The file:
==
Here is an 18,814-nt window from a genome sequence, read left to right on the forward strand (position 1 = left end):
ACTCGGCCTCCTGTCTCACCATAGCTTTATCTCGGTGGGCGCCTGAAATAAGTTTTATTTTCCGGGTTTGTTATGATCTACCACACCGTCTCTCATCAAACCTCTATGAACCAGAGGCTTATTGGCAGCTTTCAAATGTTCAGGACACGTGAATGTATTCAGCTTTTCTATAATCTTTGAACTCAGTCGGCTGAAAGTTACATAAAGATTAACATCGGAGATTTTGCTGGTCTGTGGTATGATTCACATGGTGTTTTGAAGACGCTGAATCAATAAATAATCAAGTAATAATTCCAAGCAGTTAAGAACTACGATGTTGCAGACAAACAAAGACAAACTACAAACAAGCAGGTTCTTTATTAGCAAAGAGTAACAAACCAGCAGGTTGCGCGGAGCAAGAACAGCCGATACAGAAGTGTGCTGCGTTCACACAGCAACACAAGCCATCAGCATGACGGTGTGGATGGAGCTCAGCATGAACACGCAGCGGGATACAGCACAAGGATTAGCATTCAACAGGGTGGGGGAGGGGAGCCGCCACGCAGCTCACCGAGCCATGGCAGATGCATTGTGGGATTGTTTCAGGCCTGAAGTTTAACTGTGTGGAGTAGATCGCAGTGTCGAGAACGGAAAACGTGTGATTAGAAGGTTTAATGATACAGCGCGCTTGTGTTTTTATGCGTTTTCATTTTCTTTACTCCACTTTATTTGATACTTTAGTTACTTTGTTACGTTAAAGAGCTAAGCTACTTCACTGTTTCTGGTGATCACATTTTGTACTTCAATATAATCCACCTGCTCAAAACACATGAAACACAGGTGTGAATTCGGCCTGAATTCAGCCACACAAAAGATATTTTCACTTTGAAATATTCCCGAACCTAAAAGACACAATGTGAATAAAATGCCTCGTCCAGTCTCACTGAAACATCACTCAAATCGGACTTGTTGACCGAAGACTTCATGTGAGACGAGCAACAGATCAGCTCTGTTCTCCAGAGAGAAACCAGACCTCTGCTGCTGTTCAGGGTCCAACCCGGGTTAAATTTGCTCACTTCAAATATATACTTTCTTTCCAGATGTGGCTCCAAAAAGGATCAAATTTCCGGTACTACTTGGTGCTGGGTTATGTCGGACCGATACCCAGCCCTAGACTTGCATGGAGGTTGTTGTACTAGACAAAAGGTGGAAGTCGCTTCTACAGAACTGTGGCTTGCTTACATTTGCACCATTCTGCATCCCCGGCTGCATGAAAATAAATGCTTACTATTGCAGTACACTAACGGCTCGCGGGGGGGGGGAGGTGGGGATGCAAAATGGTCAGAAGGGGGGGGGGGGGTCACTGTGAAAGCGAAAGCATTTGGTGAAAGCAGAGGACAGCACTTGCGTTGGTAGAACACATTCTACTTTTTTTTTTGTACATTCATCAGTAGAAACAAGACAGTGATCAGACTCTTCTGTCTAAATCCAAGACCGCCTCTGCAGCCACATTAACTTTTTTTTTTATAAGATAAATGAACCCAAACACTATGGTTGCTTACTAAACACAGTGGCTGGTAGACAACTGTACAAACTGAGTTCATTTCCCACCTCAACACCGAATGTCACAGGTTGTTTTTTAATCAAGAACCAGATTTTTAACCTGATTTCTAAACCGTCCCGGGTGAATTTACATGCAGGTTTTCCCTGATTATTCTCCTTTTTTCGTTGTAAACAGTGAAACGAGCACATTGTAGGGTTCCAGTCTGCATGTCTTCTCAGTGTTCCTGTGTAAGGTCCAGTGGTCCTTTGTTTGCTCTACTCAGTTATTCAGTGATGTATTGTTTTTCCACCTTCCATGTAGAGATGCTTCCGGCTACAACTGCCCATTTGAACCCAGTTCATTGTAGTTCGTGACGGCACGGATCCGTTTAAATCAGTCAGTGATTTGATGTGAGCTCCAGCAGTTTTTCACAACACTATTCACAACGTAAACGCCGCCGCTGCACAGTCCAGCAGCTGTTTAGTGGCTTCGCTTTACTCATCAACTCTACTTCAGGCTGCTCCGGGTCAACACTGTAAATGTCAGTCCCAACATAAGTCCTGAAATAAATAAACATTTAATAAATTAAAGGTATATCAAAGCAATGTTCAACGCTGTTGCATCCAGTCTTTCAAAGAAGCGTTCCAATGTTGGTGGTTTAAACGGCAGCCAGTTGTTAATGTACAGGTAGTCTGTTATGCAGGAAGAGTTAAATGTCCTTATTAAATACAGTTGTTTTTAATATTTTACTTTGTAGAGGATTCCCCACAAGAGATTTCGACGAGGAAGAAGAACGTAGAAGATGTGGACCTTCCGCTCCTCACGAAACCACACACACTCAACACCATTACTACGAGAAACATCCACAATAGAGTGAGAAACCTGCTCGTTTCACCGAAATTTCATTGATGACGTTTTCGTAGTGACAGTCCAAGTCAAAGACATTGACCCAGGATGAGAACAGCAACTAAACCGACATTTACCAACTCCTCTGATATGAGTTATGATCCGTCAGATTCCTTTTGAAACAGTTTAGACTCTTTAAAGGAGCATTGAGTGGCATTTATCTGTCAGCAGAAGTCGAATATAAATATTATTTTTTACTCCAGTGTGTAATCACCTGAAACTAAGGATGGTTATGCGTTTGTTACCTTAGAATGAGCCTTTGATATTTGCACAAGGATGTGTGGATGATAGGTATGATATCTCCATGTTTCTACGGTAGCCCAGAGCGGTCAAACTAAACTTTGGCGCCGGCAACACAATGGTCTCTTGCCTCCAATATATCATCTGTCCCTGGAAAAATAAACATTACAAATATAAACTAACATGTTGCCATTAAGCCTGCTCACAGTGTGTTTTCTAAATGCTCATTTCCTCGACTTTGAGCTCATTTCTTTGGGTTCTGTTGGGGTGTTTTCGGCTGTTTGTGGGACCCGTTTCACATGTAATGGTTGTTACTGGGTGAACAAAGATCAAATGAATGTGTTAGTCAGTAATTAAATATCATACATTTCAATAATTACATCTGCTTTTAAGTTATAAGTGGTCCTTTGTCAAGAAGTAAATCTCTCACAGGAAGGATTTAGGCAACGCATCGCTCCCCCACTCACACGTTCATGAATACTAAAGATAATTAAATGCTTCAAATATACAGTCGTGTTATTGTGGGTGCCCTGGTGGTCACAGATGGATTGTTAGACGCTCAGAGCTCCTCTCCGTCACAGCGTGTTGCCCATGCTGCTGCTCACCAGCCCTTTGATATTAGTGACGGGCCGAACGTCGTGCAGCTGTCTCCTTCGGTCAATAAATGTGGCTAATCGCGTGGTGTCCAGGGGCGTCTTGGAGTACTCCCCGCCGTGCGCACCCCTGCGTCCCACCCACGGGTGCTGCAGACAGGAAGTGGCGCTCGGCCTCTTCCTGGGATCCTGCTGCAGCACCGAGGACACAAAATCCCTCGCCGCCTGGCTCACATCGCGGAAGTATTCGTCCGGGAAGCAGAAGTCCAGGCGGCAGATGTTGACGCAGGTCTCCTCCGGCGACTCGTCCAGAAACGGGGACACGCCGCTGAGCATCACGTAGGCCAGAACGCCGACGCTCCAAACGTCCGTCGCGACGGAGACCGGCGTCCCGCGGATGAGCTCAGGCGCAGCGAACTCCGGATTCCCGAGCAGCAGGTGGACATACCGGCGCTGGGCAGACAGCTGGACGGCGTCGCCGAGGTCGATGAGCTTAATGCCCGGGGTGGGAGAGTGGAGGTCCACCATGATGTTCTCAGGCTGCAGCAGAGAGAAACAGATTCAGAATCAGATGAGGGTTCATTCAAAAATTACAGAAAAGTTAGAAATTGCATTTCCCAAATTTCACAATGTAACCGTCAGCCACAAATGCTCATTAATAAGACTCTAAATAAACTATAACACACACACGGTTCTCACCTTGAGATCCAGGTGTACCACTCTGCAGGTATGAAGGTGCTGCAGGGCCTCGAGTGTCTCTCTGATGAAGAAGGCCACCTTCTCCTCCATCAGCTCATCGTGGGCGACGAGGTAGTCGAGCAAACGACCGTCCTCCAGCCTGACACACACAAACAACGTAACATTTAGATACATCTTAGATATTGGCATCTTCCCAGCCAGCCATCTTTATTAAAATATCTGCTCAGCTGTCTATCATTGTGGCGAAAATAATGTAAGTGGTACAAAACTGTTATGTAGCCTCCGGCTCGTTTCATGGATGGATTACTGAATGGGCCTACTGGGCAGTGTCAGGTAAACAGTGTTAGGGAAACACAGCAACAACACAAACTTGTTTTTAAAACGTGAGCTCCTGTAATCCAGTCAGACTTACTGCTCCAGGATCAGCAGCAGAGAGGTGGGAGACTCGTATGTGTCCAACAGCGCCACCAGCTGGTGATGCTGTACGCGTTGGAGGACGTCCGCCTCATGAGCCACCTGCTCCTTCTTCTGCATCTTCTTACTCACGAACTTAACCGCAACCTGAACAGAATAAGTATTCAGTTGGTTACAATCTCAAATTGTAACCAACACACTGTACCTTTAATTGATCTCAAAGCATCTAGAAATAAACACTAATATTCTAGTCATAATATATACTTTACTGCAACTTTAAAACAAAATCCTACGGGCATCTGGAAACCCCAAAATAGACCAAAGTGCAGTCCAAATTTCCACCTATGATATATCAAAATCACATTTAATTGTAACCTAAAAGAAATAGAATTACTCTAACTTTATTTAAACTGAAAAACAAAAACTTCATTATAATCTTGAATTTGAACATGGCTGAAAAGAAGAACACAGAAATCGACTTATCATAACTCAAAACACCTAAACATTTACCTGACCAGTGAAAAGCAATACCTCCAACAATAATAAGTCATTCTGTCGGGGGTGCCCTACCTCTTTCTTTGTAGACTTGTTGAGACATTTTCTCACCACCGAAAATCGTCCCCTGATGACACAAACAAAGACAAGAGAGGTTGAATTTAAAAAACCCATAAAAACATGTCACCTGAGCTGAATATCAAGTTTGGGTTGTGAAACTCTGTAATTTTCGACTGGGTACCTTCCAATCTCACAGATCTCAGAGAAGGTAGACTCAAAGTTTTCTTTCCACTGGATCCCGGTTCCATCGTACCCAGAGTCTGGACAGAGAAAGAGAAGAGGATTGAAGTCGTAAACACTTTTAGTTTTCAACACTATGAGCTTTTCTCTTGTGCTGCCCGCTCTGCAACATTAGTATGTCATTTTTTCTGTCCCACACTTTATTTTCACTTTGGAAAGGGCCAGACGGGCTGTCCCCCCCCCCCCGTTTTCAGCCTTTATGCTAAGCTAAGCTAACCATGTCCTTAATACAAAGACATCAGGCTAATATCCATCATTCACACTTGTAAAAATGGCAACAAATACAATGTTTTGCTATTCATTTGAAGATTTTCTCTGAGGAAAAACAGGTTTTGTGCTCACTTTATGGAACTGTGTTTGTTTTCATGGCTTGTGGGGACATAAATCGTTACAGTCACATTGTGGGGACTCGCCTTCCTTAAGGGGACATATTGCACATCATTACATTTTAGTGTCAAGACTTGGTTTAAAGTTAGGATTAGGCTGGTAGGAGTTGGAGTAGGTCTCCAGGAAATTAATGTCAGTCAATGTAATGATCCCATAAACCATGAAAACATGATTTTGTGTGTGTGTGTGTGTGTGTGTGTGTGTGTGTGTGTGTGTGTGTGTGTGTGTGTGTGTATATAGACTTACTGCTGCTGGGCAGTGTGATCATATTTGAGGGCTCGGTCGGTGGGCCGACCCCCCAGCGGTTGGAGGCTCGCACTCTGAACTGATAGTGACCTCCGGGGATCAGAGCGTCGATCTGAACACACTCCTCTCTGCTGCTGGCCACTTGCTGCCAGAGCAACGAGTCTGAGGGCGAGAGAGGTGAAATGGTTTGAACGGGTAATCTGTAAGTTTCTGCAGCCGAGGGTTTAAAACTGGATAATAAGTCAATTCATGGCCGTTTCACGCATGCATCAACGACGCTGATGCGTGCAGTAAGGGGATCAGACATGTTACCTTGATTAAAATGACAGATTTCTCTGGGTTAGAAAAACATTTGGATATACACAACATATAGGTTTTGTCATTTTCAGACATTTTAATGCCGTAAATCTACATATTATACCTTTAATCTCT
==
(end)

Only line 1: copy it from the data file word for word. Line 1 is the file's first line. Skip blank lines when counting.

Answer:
Here is an 18,814-nt window from a genome sequence, read left to right on the forward strand (position 1 = left end):